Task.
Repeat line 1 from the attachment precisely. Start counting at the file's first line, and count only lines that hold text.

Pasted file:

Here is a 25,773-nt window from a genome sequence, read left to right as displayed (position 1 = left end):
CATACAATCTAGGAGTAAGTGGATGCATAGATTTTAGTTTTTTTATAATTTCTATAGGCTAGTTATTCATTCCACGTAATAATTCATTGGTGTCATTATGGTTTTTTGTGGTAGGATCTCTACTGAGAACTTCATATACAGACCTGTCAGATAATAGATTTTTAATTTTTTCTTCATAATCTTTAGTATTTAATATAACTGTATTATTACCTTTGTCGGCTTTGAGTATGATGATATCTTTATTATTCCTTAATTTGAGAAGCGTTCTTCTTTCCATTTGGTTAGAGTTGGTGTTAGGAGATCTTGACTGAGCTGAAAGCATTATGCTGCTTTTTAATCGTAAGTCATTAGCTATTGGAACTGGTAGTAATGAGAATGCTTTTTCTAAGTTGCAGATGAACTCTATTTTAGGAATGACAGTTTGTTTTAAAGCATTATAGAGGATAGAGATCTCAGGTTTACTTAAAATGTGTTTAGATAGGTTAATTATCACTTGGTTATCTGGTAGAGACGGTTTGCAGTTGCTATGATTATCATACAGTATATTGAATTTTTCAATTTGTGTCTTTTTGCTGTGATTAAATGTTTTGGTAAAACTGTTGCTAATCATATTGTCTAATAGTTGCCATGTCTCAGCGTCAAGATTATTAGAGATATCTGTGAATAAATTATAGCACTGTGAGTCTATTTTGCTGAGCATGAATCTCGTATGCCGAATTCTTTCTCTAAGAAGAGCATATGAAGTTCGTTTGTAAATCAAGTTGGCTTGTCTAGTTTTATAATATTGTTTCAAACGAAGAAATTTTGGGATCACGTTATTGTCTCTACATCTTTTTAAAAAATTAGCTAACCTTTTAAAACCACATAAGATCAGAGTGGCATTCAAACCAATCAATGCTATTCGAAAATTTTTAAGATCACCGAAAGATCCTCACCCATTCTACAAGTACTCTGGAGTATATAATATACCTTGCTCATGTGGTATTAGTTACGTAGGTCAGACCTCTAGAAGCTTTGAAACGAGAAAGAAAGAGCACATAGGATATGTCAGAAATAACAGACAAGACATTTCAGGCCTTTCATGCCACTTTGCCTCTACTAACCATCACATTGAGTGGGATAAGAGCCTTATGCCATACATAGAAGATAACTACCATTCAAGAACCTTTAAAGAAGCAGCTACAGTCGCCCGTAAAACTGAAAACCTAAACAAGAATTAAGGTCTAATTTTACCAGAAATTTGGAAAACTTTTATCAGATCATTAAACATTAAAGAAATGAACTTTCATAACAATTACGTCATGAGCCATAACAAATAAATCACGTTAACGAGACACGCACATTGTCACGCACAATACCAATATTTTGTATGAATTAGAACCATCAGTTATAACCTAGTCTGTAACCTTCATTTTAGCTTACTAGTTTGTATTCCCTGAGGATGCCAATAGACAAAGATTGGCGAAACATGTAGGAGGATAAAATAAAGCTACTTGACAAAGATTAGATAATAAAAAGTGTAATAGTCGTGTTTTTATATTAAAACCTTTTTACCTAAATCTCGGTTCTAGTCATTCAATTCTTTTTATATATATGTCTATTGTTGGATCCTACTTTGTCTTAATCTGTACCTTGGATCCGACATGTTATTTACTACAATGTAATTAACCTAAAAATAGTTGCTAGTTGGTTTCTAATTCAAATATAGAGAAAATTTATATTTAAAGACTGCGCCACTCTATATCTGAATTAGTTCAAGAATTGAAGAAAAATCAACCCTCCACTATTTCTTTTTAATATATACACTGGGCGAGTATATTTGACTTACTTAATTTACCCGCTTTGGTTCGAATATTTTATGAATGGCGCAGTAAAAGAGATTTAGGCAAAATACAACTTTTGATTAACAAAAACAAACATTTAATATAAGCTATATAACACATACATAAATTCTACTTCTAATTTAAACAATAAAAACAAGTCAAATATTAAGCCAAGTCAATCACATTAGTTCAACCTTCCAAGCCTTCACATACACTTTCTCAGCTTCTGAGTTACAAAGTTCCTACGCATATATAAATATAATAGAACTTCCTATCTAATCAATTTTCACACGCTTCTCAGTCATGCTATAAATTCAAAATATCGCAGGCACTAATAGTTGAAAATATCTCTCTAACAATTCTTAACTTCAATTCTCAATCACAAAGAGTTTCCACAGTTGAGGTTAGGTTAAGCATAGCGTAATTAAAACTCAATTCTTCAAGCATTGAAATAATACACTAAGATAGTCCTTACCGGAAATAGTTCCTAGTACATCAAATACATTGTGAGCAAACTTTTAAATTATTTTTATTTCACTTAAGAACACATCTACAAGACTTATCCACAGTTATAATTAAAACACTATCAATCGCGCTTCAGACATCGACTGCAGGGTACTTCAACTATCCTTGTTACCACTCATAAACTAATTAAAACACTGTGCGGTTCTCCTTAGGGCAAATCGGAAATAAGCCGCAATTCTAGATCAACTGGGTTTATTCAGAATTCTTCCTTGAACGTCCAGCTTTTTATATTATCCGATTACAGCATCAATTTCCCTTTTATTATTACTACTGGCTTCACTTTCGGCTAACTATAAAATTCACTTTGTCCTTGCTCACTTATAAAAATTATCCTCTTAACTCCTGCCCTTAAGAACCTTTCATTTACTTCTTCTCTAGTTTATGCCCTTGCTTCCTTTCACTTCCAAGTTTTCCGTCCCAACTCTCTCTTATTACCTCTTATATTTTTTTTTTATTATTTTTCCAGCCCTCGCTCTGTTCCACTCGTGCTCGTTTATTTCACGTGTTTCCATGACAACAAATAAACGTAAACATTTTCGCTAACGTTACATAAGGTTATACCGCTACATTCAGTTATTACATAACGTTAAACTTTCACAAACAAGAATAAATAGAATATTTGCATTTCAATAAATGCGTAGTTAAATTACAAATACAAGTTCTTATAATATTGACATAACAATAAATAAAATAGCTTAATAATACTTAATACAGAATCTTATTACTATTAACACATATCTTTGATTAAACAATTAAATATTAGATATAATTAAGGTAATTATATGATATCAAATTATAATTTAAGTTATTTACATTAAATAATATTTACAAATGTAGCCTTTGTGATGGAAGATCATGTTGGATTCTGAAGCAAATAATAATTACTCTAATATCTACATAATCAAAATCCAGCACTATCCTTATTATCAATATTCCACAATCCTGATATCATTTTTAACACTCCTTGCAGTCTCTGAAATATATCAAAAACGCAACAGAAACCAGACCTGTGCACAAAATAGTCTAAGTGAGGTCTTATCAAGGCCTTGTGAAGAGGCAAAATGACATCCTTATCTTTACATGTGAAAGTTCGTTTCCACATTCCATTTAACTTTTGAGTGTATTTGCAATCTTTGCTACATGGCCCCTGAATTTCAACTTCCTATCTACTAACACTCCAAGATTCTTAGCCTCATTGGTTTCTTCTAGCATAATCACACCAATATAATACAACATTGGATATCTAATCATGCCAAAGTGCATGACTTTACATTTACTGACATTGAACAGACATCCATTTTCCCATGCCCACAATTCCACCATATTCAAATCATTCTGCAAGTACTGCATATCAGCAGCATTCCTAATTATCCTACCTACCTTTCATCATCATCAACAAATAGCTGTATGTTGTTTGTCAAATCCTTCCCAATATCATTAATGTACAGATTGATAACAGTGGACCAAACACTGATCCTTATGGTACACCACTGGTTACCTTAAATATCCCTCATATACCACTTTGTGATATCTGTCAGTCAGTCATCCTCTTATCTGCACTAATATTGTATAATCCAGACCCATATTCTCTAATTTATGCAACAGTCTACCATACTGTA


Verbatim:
Here is a 25,773-nt window from a genome sequence, read left to right as displayed (position 1 = left end):